Generally the lack of violence was a relief but much later, being a fan of a good drowning in a butt of Malmsey wine, I felt cheated when Michael Xavier as an underpowered Clarence (who had just proved disappointing with his dream speech) was murdered off-stage in a tame manner. He had failed to convey the hellish night just passed and the desperate nature of his imprisonment. The length of the day may have been taking its toll here; earlier Xavier had been outstanding as Suffolk, the adulterous lover of Margaret who may well have fathered Henry’s heir, Edward of Westminster.
The first part of the sequence will always be anchored on Henry even though he is rarely king in anything but name. Alex Waldmann gave a closely observed performance that abounded with inventive gestures suggesting that this timorous, pious boy-man sitting in the lotus position on the throne and forever mislaying his sceptre may well believe he is still a child who is playing at kings and queens. Waldmann acquired detail subtly and invested his soliloquies with unusual, unexpected inflections while staying true to the meter.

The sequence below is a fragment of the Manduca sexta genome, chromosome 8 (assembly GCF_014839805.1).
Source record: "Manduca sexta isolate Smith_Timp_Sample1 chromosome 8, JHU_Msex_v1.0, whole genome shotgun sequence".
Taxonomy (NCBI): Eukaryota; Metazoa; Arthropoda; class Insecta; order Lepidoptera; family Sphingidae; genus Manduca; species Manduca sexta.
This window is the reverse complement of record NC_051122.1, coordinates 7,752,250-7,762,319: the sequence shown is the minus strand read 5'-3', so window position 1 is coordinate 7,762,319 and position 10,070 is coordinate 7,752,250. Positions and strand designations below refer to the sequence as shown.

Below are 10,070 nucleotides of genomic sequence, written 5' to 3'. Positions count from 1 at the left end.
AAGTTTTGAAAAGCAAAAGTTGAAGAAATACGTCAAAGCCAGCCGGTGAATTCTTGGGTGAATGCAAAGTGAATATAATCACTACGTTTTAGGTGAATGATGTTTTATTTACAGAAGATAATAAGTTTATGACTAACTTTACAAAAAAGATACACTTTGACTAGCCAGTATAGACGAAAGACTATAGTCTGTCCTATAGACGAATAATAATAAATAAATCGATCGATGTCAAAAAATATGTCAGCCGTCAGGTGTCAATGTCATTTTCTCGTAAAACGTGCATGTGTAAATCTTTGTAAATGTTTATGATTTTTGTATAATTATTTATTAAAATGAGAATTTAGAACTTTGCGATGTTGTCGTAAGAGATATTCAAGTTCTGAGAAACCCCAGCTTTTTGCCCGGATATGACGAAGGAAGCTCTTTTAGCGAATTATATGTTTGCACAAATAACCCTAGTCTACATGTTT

As Margaret his queen, Joely Richardson negotiated an Everest of a role that spans 35 years and is the longest part Shakespeare ever wrote for a woman. Makeup and costume departments served Richardson well as she aged convincingly. She skilfully retained a hint of a French accent throughout, exuded a heady sexual aura in early adulthood and was fearsome in chainmail when leading the Lancastrian forces on the battlefield. Above all, she appeared truly psychotic when inviting York to daub his tears on a handkerchief soaked in his own son’s blood.
Elsewhere there were a few weaknesses and comedian-turned-classical-actor Rufus Hound made little impression as Jack Cade, taking what seems a lazy interpretation in assuming that Shakespeare’s working classes spoke in present-day Estuary English punctuated by glottal stops. There’s no evidence that this is how they sounded and it’s a wonder that Sir Trevor didn’t dissuade him from such an approach.